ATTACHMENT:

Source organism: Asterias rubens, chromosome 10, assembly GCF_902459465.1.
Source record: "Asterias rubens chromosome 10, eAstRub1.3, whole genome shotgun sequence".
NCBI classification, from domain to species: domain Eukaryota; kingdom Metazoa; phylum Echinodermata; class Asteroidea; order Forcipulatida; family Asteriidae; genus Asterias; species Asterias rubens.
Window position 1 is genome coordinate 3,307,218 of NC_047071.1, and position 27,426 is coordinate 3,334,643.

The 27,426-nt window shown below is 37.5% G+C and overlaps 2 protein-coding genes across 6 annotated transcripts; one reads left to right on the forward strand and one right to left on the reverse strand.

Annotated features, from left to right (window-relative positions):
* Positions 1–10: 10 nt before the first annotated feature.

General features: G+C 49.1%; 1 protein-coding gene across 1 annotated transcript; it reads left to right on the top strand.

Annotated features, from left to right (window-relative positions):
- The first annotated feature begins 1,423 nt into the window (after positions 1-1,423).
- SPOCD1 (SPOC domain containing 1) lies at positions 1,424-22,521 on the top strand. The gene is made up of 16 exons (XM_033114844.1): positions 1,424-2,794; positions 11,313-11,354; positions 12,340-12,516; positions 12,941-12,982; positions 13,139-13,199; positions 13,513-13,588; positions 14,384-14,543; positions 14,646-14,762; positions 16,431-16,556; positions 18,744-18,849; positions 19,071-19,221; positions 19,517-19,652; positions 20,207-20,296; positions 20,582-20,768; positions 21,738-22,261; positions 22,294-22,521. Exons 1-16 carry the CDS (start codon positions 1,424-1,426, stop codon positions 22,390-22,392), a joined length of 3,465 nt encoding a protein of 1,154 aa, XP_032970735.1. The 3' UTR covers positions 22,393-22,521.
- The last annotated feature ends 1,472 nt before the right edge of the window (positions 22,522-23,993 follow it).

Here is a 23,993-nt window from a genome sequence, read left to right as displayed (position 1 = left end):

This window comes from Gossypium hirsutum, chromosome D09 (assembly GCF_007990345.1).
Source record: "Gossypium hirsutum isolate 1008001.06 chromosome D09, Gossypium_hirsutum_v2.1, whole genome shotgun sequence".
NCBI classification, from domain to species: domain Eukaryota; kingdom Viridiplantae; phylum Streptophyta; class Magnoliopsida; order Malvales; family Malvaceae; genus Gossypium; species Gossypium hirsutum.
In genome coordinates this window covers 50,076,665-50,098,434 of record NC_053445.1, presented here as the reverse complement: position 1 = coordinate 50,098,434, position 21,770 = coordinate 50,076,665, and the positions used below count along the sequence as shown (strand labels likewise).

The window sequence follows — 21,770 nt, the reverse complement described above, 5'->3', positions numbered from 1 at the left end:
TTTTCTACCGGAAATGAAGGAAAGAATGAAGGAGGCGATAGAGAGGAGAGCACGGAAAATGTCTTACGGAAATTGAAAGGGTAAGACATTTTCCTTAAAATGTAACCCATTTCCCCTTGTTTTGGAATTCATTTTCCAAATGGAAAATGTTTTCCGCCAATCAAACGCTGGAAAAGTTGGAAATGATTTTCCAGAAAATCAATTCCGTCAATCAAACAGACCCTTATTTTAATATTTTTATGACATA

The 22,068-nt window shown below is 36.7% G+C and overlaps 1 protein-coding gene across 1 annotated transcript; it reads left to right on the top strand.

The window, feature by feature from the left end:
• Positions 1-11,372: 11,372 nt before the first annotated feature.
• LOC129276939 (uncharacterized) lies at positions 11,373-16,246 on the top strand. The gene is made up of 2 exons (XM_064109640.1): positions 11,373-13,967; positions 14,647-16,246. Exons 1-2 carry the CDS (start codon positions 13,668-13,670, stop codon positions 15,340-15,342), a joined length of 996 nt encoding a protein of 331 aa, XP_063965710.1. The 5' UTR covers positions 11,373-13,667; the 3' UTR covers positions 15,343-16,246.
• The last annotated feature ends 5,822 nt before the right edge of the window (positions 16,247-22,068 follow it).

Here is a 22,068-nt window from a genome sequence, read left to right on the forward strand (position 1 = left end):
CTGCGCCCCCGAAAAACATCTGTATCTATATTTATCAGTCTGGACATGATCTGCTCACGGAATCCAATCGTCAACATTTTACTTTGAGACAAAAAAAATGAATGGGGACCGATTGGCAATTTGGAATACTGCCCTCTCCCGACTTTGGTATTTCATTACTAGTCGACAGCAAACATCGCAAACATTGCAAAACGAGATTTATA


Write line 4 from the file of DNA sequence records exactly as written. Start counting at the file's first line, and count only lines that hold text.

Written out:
Window position 1 is genome coordinate 3,307,218 of NC_047071.1, and position 27,426 is coordinate 3,334,643.